the Court House Square. 67 Schermerhorn proved both a reliable cashier 
and a conciliatory influence a valuable addition to the village. 68 

Yet the wide success of the Clintonians or People s party promised 
trouble for the Bank of Rochester in the forthcoming legislature. The 
application for a rival bank might succeed, Douglas feared, or a hostile 
branch might be permitted to locate in the village, or an investigation 
might be ordered which could result in a revocation of the charter. 69 To 
head off these contingencies, Douglas disposed of some of his stock, 
while Bowman and Rochester decided to resign as directors. In a last 
effort to save the institution from complete opposition control, the 
Bucktail faction hoped to name a president to balance the Clintonian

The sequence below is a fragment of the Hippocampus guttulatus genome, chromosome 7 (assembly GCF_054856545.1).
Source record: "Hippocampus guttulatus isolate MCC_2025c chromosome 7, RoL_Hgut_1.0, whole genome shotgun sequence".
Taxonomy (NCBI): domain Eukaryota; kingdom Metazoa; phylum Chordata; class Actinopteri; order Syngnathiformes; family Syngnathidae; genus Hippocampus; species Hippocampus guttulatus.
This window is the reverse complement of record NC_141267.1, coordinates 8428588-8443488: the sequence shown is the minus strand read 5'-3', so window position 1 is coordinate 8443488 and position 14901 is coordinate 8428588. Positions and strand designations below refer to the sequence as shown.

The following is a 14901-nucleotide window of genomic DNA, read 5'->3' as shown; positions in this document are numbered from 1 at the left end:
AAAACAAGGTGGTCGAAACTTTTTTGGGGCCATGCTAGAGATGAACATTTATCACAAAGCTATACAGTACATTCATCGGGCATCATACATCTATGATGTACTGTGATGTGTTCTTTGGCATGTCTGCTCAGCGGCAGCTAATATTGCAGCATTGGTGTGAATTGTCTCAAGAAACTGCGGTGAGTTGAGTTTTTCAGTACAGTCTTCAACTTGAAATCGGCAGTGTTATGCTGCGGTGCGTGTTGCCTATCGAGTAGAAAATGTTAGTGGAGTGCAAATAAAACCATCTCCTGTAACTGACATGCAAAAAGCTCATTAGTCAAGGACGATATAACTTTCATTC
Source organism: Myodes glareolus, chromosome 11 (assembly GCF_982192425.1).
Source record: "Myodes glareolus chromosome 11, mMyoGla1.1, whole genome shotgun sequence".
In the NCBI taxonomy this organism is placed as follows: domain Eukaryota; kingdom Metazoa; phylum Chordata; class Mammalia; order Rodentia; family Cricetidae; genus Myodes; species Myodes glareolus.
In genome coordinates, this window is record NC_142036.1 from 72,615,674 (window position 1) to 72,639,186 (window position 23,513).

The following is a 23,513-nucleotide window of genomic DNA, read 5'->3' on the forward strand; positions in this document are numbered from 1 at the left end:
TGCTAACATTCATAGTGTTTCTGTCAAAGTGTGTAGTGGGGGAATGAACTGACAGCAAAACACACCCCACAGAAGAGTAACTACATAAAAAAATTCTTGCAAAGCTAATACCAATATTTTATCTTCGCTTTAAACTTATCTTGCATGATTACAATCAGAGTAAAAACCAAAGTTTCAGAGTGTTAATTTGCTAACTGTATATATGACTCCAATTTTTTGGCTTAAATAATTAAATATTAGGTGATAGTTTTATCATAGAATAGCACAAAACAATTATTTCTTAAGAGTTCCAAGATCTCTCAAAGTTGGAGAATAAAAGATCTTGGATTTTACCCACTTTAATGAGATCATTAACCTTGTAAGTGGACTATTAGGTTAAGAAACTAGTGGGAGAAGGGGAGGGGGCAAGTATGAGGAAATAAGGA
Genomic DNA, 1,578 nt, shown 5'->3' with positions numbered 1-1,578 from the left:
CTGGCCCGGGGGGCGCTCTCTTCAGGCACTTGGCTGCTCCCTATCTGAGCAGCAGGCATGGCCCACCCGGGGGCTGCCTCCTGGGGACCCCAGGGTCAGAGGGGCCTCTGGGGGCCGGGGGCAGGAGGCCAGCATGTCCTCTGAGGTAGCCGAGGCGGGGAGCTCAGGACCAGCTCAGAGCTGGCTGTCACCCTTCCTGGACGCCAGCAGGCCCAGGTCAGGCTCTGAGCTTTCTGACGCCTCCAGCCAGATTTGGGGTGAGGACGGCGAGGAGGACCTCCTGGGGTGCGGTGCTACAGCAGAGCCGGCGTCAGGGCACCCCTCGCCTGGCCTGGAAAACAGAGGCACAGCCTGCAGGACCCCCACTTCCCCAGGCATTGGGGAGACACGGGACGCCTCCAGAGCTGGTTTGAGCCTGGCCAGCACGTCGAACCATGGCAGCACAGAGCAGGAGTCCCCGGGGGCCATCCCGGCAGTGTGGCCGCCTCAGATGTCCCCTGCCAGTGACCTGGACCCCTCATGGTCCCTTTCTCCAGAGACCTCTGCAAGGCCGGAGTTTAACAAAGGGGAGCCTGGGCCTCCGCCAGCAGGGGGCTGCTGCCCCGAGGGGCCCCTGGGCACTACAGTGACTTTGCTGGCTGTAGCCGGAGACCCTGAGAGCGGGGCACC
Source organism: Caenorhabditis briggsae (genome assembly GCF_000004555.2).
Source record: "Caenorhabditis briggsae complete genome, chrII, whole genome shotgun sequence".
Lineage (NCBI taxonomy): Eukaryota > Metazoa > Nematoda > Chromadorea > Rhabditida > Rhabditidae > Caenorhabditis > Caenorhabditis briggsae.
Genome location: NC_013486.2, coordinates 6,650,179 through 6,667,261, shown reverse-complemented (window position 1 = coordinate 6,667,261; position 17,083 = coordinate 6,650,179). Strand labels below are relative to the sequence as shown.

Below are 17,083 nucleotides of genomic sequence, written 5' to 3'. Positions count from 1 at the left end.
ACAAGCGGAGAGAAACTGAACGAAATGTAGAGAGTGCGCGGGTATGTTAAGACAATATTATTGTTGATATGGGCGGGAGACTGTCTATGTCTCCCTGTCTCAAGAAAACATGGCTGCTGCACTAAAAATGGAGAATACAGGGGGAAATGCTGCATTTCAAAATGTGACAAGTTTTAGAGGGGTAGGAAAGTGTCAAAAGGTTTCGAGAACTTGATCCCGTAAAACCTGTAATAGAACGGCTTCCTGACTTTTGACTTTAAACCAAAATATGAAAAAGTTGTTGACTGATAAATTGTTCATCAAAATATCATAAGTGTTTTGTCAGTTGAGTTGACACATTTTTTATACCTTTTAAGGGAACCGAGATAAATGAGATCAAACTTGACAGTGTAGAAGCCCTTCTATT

directors. Colonel Rochester persuaded his son-in-law, Jonathan Child, 
to become a candidate and lined up what promised to be a majority in 
his behalf. A hopeless division pccurred, however, when the directors 
met, preventing a choice until Schermerhorn switched his vote to 
Dr. Levi Ward, thus giving him a bare majority. 70 

64 A. Douglas to Col. Rochester, Troy, Nov. 18, 1824; J. B. Varnum to Col. 
Rochester, New York, Aug. 30, 1824, Rochester Letters. 

^ 5 A. Douglas to Col. Rochester, Aug. 2, Nov. 18, 1824, Rochester Letters. 

66 Col. Rochester to A. Douglas, Rochester, July 16, Dec. 16, 1824, Rochester 

67 Col. Rochester to A. Douglas, Rochester, July 2, 1824, Rochester Letters. 
The property, 66 by 165 feet, cost with improvements $3400, a sharp advance from 
the $50 valuation on the lot a decade before. 

68 Biographical Directory of the American Congress (Washington, 1928), p. 1498; 
see his obituary, Rochester Daily Union, Aug. 27, 1855. 

69 A. Douglas to Col. Rochester, Troy, Nov. 18, Dec. 31, 1824, Rochester Letters. 

70 Same to same, Troy, Nov. 18, Dec. 31, 1824, Col. Rochester to Douglas, 
Rochester, Dec. 16, 1824, Rochester Letters; Telegraph, Dec. 28, 1824. For an